Discourse is as Discourse Does: An Immodest Proposal

Orality & literacy, speech & writing, Communication Studies & English (Literature & Writing): The separation of these binaries seem perfectly natural to us, but they’re really no more than disciplinary territorial claims. When Communications Studies split from the discipline of English in the mid-20th century US, it did so first under the auspices of Speech programs. This often meant Speech Pathology programs, which aligned with the early Communication Studies’ pioneers’ desire to take a more scientific (and dialectical, as opposed to Humanistic and rhetorical) approach to communication processes.

The emphasis on speech processes and presentational speaking served to make up for the hole left by the English discipline’s emphasis on writing — seen most clearly in the professionalization of the Composition programs that became the financial backbone of what would otherwise be a solely historical, interpretive, and aesthetic discipline. After nearly a century of this disciplinary separation, what we see most clearly is that neither side has done very well.

Required courses in writing and public speaking are nearly universally reviled by students. And hating something makes it very hard to learn about it or how to do it. English Composition has struggled for disciplinary and professional status in a field where the “real” value is literary and cultural analysis. Most public speaking courses are little more rote and often terrifying indoctrinational programs that serve mainly to make sure everyone knows how to properly use PowerPoint. Both of these are overwhelming taught by graduate students who much rather be doing just about anything else.

At the same time, the development and spread of the internet and the world wide web, and the ensuing explosion of digitally networked communications technologies have shaken everything up. While the textual character of early digital communication might lead us to believe that English writing programs would stake claim to these technological writing tools and processes, they were largely rejected as corruptions. Writing, after all, is a mark of civilization, and the teaching of “proper” writing practices aligns with the “proper” interpretation of “appropriate” (if not canonical) cultural texts. The free and fluid character of online discourse — with its emoticons, lols, and flagrant violations of the rules of grammar and spelling — was seen as a debasement equivalent to graffiti: a problem to be battled, not an opportunity to embraced. The conservative character of English as discipline is in part what drove the separation of Communication Studies.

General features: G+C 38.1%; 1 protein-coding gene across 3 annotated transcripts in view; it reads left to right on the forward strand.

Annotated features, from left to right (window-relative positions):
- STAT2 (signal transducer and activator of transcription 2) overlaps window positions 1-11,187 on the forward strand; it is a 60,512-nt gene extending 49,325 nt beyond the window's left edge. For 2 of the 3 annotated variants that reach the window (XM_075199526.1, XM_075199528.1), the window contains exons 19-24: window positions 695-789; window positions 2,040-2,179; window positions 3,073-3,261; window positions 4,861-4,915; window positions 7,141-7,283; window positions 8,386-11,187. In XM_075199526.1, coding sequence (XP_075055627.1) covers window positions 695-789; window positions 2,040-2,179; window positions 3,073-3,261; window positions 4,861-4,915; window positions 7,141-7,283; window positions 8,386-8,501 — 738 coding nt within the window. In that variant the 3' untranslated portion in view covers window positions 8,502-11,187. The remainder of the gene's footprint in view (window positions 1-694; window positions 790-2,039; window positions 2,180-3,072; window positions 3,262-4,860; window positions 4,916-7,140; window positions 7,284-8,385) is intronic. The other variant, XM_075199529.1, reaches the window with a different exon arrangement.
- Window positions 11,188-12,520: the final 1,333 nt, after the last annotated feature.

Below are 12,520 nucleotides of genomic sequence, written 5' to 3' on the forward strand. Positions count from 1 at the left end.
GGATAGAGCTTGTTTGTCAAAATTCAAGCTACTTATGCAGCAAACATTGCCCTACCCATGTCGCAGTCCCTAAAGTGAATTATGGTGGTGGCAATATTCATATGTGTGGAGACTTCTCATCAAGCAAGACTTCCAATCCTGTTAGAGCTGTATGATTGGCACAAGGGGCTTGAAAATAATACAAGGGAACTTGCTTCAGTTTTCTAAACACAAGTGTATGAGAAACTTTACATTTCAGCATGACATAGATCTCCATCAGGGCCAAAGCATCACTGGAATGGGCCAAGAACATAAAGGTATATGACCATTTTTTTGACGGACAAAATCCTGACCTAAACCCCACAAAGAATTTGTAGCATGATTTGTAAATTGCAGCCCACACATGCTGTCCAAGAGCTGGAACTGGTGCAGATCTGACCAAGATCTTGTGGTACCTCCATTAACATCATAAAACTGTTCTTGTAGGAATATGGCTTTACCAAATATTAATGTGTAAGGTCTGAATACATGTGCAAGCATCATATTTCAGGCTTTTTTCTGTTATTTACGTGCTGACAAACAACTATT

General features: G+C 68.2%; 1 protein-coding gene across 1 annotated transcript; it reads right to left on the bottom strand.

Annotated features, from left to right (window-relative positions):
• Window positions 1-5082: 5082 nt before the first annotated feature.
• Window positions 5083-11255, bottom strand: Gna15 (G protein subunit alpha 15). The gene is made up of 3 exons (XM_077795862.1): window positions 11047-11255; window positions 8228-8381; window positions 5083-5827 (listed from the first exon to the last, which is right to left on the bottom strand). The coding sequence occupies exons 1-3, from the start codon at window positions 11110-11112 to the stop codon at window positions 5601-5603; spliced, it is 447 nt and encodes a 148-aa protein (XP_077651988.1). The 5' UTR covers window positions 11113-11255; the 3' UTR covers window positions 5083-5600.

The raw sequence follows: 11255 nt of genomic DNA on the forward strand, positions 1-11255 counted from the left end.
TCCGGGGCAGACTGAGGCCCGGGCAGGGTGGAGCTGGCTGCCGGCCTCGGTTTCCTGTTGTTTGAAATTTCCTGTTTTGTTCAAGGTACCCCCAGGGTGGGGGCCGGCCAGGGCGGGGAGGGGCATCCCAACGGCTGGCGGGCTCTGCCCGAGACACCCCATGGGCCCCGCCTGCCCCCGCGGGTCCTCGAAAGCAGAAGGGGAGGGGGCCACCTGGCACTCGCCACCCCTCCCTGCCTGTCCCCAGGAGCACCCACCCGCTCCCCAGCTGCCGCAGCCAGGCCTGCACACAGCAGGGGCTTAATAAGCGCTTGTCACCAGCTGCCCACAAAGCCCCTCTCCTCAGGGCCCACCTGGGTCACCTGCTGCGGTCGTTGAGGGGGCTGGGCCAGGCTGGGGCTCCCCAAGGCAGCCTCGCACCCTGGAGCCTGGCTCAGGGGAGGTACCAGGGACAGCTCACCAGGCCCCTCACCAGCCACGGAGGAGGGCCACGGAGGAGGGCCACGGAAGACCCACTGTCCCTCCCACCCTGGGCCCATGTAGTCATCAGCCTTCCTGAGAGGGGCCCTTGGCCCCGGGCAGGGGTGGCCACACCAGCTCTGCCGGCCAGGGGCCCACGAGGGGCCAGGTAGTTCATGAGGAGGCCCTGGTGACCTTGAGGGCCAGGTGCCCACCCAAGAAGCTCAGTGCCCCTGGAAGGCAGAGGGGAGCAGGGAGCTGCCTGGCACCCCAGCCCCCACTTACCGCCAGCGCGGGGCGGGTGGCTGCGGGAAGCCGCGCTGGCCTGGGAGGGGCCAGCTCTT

The more “scientific” and technological proclivities of Communication Studies, therefore, is where the study of digital media first found a home and continues to flourish (to the point of now dominating much of this very broad field). Somewhat ironically, however, the study of digital media and communication in a discipline first articulated as the study of “speech” has historically been myopically bound to the study of text. The distribution of broadband capacity, which allows for more audio and video, has slowly begun to change this, but to a large degree the study of digital communication is still confined to the study of writing.

But what good does this separation do us? The reliance of everyday communication practices on digital technologies makes it glaringly apparent that the separation of writing and speech is completely artificial. Learning to write a “proper” essay has very little to do with anything outside of school — actually, it very little to do with anything else *in* school, either. Learning to give a PowerPoint presentation while remaining coherent doesn’t really accomplish that much either. The continued focus on these practice really serves nothing more than disciplinary reproduction and that primarily through their financial basis as required courses. (Despite what the Literature Professors say, there would be no more English departments, outside of elite private schools, without Composition programs to fund them. Without writing programs, English Literature is a form of art history.)

Similarly, Public Speaking courses have almost nothing to do with the material of Communication Studies beyond providing a financial base and, secondarily, giving grad students something to do (that, as with English writing course, tenured professors don’t want to do — because, again, it has nothing to do with their own work).

We desperately need a third way. Instruction in communication processes (both written and spoken, and both as inherently technological practices) is incredibly important. But they are not separable as production practices. Why not eliminate both “composition” and “public speaking” and instead develop integrated communication practice programs? Such an approach would be much better able to address real educational needs and would be far more relevant to students, teachers, and society than what currently have (which serves only the entrenched disciplinary structures).

The only roadblock is, in fact, the administrative structures of disciplinarity (and to a lesser degree, identity). It will be argued that this is simply too disruptive and therefore impractical. It means bringing down the entire edifice and displacing everyone involved. To point out the obvious, that’s already happening, thanks mostly to those very administrative structures themselves (but that’s another post). The only way for higher education (as opposed to vocational or technical instruction) to maintain its existence, let alone its relevance, is to serve ever-changing social needs. The anachronistic split between writing and speaking serves no one.

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